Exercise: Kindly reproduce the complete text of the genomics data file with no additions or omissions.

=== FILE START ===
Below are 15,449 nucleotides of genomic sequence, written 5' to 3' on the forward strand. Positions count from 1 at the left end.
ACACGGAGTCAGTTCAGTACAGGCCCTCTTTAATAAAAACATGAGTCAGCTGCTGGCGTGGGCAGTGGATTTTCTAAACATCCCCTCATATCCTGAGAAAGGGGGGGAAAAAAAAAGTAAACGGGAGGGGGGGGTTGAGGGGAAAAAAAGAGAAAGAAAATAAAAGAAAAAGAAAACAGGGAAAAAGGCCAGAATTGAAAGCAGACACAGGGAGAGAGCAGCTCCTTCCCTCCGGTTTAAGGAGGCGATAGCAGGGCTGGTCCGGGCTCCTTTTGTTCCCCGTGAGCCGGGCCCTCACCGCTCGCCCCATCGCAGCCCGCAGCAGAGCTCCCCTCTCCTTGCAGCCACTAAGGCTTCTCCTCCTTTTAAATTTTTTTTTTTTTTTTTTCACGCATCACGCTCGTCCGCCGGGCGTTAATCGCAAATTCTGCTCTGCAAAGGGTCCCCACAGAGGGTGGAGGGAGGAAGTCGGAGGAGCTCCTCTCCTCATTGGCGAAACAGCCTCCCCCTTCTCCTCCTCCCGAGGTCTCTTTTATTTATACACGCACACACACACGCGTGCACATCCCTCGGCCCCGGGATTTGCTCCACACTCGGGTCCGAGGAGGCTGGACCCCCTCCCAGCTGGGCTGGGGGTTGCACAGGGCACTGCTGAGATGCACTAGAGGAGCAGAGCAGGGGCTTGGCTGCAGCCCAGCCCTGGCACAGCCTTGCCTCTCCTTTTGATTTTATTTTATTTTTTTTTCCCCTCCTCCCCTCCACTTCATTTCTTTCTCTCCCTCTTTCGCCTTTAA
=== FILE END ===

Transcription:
Below are 15,449 nucleotides of genomic sequence, written 5' to 3' on the forward strand. Positions count from 1 at the left end.
ACACGGAGTCAGTTCAGTACAGGCCCTCTTTAATAAAAACATGAGTCAGCTGCTGGCGTGGGCAGTGGATTTTCTAAACATCCCCTCATATCCTGAGAAAGGGGGGGAAAAAAAAAGTAAACGGGAGGGGGGGGTTGAGGGGAAAAAAAGAGAAAGAAAATAAAAGAAAAAGAAAACAGGGAAAAAGGCCAGAATTGAAAGCAGACACAGGGAGAGAGCAGCTCCTTCCCTCCGGTTTAAGGAGGCGATAGCAGGGCTGGTCCGGGCTCCTTTTGTTCCCCGTGAGCCGGGCCCTCACCGCTCGCCCCATCGCAGCCCGCAGCAGAGCTCCCCTCTCCTTGCAGCCACTAAGGCTTCTCCTCCTTTTAAATTTTTTTTTTTTTTTTTTCACGCATCACGCTCGTCCGCCGGGCGTTAATCGCAAATTCTGCTCTGCAAAGGGTCCCCACAGAGGGTGGAGGGAGGAAGTCGGAGGAGCTCCTCTCCTCATTGGCGAAACAGCCTCCCCCTTCTCCTCCTCCCGAGGTCTCTTTTATTTATACACGCACACACACACGCGTGCACATCCCTCGGCCCCGGGATTTGCTCCACACTCGGGTCCGAGGAGGCTGGACCCCCTCCCAGCTGGGCTGGGGGTTGCACAGGGCACTGCTGAGATGCACTAGAGGAGCAGAGCAGGGGCTTGGCTGCAGCCCAGCCCTGGCACAGCCTTGCCTCTCCTTTTGATTTTATTTTATTTTTTTTTCCCCTCCTCCCCTCCACTTCATTTCTTTCTCTCCCTCTTTCGCCTTTAA